In the latest round of civil penalties issued for violations or deficiencies constituting an immediate jeopardy to the health and safety of a hospital patient, California hospitals were penalized for making patient care errors that led to five deaths and necessitated repeat surgery in seven patients.
The repeated surgeries were to remove surgical towels or sponges, in one case after a sponge went undetected for four years despite the patient's repeated complaints.
In one patient, surgeons had to perform a second surgery because they performed the wrong procedure the first time and at another hospital the operating room team set up the wrong equipment resulting in another patient's ruptured bladder.
The California Department of Public Health can levy fines between $25,000 and $100,000 in these so-called "immediate jeopardy" cases when it determines that the hospital failed to comply with one or more licensure requirements that resulted in the potential for or actual occurrence of harm or death to the patient, Debby Rogers, deputy director of the department's Center for Health Care Quality said during a news briefing Thursday.
Since 2009, the agency has imposed 235 administrative penalties on 135 California hospitals, with fines totaling $9.25 million, including $825,000 imposed on 14 hospitals in this round. The state has collected $6.64 million, so far and 29 cases are under appeal.
Events prior to 2009 carry a fine of $25,000 but legislation that took effect Jan. 1, 2009 raised the amount to $50,000 for the first violation, $75,000 for the second and $100,000 for the third or subsequent violation by the same licensed hospital.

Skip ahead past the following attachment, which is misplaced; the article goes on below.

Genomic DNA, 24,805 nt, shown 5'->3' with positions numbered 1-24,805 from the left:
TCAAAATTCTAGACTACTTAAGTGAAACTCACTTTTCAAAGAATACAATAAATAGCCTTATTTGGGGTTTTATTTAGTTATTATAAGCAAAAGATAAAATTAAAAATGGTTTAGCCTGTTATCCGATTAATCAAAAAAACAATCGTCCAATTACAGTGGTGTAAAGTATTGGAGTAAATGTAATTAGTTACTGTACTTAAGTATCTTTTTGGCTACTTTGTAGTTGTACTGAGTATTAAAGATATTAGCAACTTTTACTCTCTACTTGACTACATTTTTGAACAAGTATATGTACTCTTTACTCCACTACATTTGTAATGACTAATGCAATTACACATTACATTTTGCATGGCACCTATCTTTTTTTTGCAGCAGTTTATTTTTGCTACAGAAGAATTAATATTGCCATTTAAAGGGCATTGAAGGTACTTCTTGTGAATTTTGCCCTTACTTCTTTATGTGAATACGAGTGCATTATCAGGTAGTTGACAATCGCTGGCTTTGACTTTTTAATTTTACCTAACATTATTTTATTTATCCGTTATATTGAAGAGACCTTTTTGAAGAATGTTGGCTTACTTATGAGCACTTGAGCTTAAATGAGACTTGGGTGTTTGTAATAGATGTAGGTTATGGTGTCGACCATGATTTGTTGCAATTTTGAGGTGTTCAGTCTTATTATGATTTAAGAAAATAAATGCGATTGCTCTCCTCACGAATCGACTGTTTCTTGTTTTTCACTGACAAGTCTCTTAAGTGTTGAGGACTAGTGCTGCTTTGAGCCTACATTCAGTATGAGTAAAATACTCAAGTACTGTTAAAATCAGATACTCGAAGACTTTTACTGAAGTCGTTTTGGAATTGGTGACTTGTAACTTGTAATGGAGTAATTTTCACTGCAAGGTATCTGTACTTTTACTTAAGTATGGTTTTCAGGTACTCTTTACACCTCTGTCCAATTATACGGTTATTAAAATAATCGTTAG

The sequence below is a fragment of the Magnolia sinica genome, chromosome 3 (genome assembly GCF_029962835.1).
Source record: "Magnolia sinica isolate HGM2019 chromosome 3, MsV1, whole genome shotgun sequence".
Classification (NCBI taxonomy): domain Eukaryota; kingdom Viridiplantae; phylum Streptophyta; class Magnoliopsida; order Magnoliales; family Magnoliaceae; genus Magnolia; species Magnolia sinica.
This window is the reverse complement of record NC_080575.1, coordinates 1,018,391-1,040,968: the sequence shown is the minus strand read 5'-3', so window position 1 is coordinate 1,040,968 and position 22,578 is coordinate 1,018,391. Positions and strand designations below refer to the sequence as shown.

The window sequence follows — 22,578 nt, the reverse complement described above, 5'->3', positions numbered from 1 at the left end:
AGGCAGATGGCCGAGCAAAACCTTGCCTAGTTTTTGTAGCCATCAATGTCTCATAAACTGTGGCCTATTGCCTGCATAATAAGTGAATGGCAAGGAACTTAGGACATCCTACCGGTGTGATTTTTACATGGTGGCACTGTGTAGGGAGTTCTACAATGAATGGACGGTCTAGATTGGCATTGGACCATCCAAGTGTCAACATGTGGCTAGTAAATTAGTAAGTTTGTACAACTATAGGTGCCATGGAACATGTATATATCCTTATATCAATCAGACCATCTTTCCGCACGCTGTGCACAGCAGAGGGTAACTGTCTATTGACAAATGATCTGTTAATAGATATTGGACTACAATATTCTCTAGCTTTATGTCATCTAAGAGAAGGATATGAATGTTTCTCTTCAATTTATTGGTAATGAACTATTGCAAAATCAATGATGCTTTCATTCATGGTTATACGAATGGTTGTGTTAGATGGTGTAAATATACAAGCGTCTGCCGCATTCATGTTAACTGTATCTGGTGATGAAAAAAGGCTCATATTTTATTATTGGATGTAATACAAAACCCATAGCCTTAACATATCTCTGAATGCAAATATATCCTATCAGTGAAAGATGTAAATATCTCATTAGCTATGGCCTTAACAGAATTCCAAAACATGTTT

In this round of penalties, two hospitals received the maximum fine of $100,000, three are fined $75,000, seven are fined $50,000 and two are ordered to pay $25,000.
According to state documents, which can be found on the CDPH website by county, the details of each incident are as follows:
1. At California Hospital Medical Center, in Los Angeles County, a combative trauma patient, subsequently sedated, apparently went into respiratory arrest unnoticed in the CT scanning room.
State investigators wrote that the hospital failed to initiate cardiopulmonary resuscitation or promptly call a Code Blue for a patient who was not breathing. The patient died.
"Employee C stated that after the scan was done, 'We got the patient, placed him on the gurney and as we were coming out the door, I looked at the patient. I said, "this patient may not be breathing" to Employee A and Employee A replied, "Let's just take him to his room." ' Employee C stated a code blue was not called in the hallway."
Employee A was terminated "due to failure to monitor and observe the patient's physical condition, signs and symptoms," documents say.
The incident is the hospital's second penalty, which carries a $75,000 fine.